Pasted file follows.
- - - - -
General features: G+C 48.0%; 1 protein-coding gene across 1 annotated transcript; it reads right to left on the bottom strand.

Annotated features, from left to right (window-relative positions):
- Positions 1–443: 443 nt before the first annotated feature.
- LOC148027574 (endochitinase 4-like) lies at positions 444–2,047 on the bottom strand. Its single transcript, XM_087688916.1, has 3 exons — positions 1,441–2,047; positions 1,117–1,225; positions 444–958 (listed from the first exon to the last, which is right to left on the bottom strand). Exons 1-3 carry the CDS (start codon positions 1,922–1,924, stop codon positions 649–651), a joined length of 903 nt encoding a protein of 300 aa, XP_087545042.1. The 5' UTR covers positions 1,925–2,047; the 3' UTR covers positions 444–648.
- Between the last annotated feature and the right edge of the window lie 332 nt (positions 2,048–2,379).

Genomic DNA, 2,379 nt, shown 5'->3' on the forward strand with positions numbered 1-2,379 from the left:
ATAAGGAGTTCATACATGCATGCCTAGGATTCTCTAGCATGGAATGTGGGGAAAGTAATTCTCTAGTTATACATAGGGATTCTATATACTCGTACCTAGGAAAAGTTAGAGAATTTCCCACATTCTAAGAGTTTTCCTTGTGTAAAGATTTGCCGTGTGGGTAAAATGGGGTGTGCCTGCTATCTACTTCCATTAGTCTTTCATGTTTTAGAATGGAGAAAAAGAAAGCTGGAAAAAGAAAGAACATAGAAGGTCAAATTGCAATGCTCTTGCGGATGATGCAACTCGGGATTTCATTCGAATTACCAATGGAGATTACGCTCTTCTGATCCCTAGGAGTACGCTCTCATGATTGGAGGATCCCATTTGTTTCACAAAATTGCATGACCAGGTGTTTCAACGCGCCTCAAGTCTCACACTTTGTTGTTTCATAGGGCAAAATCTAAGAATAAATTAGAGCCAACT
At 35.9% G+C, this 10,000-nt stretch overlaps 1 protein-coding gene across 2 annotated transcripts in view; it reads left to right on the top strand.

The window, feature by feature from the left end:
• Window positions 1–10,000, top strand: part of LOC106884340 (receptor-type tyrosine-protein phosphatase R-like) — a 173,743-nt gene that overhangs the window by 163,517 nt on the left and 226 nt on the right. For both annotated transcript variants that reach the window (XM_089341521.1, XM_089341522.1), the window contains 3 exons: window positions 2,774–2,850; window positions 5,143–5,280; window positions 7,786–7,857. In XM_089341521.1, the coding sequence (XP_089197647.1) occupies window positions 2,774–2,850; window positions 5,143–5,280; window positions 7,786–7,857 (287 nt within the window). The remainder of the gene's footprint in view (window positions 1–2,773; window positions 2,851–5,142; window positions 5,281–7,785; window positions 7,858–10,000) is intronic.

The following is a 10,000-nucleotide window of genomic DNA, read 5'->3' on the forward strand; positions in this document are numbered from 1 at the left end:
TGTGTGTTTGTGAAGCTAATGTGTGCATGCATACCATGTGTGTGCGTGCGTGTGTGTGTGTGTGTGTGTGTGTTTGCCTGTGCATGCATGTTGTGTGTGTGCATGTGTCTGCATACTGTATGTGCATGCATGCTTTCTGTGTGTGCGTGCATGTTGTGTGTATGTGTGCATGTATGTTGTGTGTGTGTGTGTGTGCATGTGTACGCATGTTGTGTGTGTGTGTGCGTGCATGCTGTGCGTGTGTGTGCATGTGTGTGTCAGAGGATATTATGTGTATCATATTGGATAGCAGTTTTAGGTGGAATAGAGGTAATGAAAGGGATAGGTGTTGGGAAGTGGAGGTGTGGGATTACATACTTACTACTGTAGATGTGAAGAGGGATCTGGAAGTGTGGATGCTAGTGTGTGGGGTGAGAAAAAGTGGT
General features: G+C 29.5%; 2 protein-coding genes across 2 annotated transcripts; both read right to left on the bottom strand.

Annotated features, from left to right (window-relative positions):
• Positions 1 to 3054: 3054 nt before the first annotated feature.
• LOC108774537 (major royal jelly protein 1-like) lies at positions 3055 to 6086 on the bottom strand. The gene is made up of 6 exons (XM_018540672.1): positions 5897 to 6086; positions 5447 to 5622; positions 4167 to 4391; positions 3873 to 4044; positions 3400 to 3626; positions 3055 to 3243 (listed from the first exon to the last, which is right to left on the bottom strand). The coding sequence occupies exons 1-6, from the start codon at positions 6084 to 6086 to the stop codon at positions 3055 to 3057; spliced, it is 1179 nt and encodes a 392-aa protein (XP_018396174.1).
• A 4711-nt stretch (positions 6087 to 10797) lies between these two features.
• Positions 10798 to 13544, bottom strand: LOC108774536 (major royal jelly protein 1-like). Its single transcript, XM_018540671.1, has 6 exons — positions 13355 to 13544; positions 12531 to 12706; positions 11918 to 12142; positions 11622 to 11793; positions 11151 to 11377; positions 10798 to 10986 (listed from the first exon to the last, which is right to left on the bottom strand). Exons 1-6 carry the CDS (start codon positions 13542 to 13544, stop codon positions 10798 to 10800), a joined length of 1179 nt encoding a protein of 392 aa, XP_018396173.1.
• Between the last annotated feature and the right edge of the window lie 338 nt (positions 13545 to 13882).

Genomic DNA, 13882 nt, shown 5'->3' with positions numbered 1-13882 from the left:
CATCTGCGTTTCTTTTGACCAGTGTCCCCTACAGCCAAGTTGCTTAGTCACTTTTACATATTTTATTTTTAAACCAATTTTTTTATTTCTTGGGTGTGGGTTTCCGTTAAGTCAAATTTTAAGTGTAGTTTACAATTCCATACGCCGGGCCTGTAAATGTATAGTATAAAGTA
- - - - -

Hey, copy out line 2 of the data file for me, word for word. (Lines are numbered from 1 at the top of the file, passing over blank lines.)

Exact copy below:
Annotated features, from left to right (window-relative positions):